November 16th 2015 / JPF Symposium
Fukushima Emergency Appeal
- What's happening? What can we do? -
Recent update of JPF Fukushima support
JPF Continuing Assistance Beyond the 10th Anniversary of the Great East Japan Earthquake: New Program Policy for Solving 3 Remaining Issues in Fukushima ～Call for Donations to Support Open Science Initiatives Among Citizens～
With the recent and upcoming lifting of evacuation orders, 100,000 people of Fukushima who are still living as evacuees in temporary and subsidized housing in and outside the Fukushima Prefecture are having difficult times as they have to decide whether to return, resettle or reintegrate not knowing whether they can live without fear of radiation exposure, what lies ahead, and where or how they will survive in the future. Responding to this situation, JPF held Fukushima Symposium on the 16th of November, 2015 in Tokyo with the aim to mobilize public awareness and to encourage NGOs and private sector to collaborate in supporting those evacuees who are left behind.
We wish to express our sincere appreciation to individuals, private companies, organisations for participating in the Fukushima Symposium.
Video messages from aid organisations working in Fukushima
"The effects of radiation on children"
Although government offices are operating decontamination, there are many radioactive spots left. Children still do not go outside to play but stay inside. Examples of aid activities are: provision of refresh camp which sends children away from Fukushima; measuring doses of radiation according to children's heights and disseminating measured radiation levels.
"Parent/s and child in difficulties"
Tohoku's traditional culture of closely knit and mutually helping communities and families was split apart. While fathers stay in Fukushima to earn cash, grandparents live in small fabricated units of temporary housing, and mother/s and child live outside Fukushima in fear of radiation effects on children. Families are facing difficulty to reunite as attitudes towards radiation differ depending on generation. Examples of aid activities are: provision of health support for children; vocational and psychological support for single mothers; and foster homes for children.
"People fell from the welfare system"
Elderly and disabled people without official disability certificates are left behind from public welfare services. Examples of aid activities are: community gathering and café for the disabled evacuees, and running a local mental care center on behalf of municipality and dispatching psychiatrists and nurses to the center.
"Divisions of communities"
Co-living of evacuees, original residents, victims of the nuclear power plant disaster and victims of tsunami in the same township brings causes friction stemming from inequalities in compensation payments, increasing competition for job opportunities, and declining quality and quantity of public services due to over-population.
"People evacuated to other prefectures are depressed"
Is it really safe to return to hometown? Where and how to find a job? How about infrastructure? Can children say goodbye to their friends and schools at evacuation places? Examples of activities are: provision of town meetings; and introduction of possible emigration places.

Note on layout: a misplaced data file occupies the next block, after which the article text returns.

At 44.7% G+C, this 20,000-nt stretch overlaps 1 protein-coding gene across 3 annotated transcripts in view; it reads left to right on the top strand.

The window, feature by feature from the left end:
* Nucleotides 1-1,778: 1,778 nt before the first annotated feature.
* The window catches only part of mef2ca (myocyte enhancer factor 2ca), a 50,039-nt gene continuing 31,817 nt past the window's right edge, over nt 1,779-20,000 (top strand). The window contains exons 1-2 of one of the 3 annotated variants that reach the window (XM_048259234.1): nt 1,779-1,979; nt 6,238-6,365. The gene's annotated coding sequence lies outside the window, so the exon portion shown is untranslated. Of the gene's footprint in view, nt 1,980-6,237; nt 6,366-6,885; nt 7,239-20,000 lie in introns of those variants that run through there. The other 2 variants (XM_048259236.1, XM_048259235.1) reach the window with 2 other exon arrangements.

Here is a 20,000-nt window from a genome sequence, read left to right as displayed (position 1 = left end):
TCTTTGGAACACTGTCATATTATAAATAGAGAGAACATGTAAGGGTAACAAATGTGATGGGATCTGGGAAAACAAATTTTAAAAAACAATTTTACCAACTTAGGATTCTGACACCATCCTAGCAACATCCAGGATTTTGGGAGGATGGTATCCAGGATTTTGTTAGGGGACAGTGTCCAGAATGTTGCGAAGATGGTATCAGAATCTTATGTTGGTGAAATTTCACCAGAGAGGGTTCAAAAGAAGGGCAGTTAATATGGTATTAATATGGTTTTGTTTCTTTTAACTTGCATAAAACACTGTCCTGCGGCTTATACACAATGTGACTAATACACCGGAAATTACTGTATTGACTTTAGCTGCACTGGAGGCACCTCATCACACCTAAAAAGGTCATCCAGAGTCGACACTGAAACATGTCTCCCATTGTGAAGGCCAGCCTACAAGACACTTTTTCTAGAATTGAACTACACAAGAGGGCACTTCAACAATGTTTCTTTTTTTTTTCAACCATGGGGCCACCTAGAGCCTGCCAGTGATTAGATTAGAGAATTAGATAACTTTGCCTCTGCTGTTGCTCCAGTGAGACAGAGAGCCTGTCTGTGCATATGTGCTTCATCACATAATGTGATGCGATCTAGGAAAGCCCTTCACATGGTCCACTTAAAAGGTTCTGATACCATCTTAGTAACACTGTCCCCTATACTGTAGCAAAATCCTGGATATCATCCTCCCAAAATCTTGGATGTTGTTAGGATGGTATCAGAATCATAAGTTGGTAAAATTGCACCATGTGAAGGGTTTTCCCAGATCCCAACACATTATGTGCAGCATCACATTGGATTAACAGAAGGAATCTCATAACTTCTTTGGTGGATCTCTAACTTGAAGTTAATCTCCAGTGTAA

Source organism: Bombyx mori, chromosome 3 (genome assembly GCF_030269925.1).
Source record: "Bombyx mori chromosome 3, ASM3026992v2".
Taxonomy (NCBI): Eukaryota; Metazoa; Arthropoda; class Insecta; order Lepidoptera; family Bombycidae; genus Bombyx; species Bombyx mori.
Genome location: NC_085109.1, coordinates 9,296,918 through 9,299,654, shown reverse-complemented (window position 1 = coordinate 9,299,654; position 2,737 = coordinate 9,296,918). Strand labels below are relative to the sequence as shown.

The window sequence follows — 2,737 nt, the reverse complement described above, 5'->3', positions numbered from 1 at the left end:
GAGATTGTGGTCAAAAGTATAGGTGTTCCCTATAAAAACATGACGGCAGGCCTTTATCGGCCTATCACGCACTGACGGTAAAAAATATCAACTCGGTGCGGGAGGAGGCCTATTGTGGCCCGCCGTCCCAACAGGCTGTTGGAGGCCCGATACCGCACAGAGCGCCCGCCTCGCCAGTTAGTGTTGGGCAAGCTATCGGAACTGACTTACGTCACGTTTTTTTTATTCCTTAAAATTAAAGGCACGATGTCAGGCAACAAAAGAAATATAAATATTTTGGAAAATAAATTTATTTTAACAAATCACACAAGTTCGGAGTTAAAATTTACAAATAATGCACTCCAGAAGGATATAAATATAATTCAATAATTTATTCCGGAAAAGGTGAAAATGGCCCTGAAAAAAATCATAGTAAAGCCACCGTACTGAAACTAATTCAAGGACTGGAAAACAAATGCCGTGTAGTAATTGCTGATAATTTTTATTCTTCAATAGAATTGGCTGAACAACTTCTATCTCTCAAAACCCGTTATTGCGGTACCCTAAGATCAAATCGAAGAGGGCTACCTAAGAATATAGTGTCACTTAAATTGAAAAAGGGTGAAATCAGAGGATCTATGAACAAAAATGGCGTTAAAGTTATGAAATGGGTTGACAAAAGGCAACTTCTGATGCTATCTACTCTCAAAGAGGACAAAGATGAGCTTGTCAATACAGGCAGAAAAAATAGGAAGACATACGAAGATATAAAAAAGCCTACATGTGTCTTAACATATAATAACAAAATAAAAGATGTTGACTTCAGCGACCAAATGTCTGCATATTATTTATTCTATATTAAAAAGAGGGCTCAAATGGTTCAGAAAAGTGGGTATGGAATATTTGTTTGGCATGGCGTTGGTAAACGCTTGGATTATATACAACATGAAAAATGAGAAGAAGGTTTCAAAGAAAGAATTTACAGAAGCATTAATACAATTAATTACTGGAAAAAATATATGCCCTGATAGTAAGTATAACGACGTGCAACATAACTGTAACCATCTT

"Returning to hometown"
Until complete return becomes possible, evacuees have to commute between two places of residence, to work on creation of business for living, for service provision, and for a reason to live for.
The impact of sudden destruction of hometown communities is far beyond imagination. It is particularly hard on the elderly who spent all their lives within hometown communities. Keeping bonds of hometown people and rebuilding the community are essential for aging generation today as well as for future generation to come.
Comments from JPF staff in charge of Fukushima projects
Such issues are increasing in number and becoming serious: children's health; means of livelihood for evacuated parent/s especially mothers; friction with original residents of evacuation destinations; friction between victims of the nuclear power plant disaster and victims of tsunami; loneliness, isolation and dying alone without families and friends; and increase of earthquake-disaster-related deaths. Evacuees are working hard to make themselves prepared for the coming lift of evacuation order.
"What can we do?"
Presentations of three panelists
Dr. Ana MOSNEAGA (Research Associate-United Nations University)
According to the UN Guiding Principles on Internal Displacement, evacuees displaced by the Fukushima Daiichi nuclear disaster represent internally displaced persons (IDPs). There is no legal IDP status under current international law. Yet the recognition of displaced people as IDPs is important as the guiding principles articulate their rights to a durable solution. There are three principal settlement options towards achieving a durable solution: return to the place of origin, local integration at the place of evacuation or resettlement in a different part of the country. National authorities have the primary responsibility to respect the preferences of IDPs and to ensure that "the necessary legal and policy frameworks are in place" for IDPs to achieve durable solutions of their choice.